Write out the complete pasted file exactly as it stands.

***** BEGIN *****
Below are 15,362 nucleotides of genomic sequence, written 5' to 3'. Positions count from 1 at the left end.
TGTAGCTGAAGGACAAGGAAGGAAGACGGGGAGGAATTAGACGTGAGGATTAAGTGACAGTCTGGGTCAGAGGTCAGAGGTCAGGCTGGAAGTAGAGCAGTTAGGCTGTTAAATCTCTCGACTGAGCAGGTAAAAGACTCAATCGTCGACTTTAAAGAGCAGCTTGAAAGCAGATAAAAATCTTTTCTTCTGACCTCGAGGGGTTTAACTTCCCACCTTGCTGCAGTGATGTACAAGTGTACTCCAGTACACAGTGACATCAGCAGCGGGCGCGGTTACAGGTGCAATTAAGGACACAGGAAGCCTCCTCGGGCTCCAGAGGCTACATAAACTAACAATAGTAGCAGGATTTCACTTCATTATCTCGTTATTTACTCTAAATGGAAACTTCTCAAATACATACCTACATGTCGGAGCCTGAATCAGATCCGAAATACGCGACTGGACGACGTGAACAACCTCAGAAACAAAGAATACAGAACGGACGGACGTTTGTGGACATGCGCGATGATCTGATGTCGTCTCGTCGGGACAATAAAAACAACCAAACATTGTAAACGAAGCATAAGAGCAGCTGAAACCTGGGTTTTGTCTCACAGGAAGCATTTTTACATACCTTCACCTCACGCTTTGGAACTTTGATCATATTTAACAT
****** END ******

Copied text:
Below are 15,362 nucleotides of genomic sequence, written 5' to 3'. Positions count from 1 at the left end.
TGTAGCTGAAGGACAAGGAAGGAAGACGGGGAGGAATTAGACGTGAGGATTAAGTGACAGTCTGGGTCAGAGGTCAGAGGTCAGGCTGGAAGTAGAGCAGTTAGGCTGTTAAATCTCTCGACTGAGCAGGTAAAAGACTCAATCGTCGACTTTAAAGAGCAGCTTGAAAGCAGATAAAAATCTTTTCTTCTGACCTCGAGGGGTTTAACTTCCCACCTTGCTGCAGTGATGTACAAGTGTACTCCAGTACACAGTGACATCAGCAGCGGGCGCGGTTACAGGTGCAATTAAGGACACAGGAAGCCTCCTCGGGCTCCAGAGGCTACATAAACTAACAATAGTAGCAGGATTTCACTTCATTATCTCGTTATTTACTCTAAATGGAAACTTCTCAAATACATACCTACATGTCGGAGCCTGAATCAGATCCGAAATACGCGACTGGACGACGTGAACAACCTCAGAAACAAAGAATACAGAACGGACGGACGTTTGTGGACATGCGCGATGATCTGATGTCGTCTCGTCGGGACAATAAAAACAACCAAACATTGTAAACGAAGCATAAGAGCAGCTGAAACCTGGGTTTTGTCTCACAGGAAGCATTTTTACATACCTTCACCTCACGCTTTGGAACTTTGATCATATTTAACAT